Members and fellow-travelers of the Personal Ordinariate of the Chair of St. Peter (OCSP), which has jurisdiction over parishes in the United States and Canada, have been waiting, fruitlessly, for so much as mere crumbs of official information about the status of the Daily Office in the Ordinariate’s Divine Worship form, allegedly sitting in Rome awaiting approval. Although select groups of people have access to the draft texts, they guard it under pontifical orders with a strictness that would make you think the North American Ordinariate was sitting on nuclear launch codes.
However, lucky for everyone, the OCSP is only one of three Ordinariates in the world for folks of Anglican heritage. The Personal Ordinariate of Our Lady of the Southern Cross, based in Australia, has been significantly more forthcoming about their own draft version of the Office, having put the full text in their online Ordo for the…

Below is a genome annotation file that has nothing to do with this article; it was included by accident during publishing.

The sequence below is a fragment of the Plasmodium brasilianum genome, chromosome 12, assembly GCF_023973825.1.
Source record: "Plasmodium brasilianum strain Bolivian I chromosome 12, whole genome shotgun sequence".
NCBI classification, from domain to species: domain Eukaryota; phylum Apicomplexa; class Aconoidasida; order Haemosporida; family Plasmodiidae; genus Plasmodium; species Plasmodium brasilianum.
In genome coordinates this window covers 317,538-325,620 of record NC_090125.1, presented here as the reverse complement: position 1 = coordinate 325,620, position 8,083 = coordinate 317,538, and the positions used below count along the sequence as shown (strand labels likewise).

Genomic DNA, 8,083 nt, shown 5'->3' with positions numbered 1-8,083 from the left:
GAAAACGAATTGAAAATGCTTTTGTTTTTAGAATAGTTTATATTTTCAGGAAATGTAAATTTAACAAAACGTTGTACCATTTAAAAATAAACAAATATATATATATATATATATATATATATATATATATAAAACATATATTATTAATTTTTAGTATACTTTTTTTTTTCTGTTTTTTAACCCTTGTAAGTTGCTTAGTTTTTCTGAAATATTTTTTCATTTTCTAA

Scene from the reliquary casket of St. Thomas Becket.
“Quis tamen Románam Ecclésiam caput ómnium Ecclesiárum et fontem cathólicæ doctrínæ ámbigit esse? Quis claves regni cælórum Petro tráditas esse ignórat? Nonne in fide et doctrína Petri totíus Ecclésiæ structúra consúrgit, donec occurrámus omnes Christo in virum perféctum, in unitáte fídei et agnitióne Fílii Dei? . . . Sed quicúmque sit qui rigat aut plantat, Deus nulli dat increméntum, nisi illi qui plantávit in fide Petri et doctrínæ ipsíus acquiéscit.”
This brief but punchy and powerful 12th-century statement on the Roman primacy is excerpted from the second lesson of the Office of Readings for St. Thomas Becket’s commemoration today.
The Latin passage above from the second typical edition of the Liturgia Horarum is rendered somewhat weakly in my opinion in the official American translation of the Liturgy of the Hours, turning St. Thomas’ pointed rhetorical questions into what feel more like…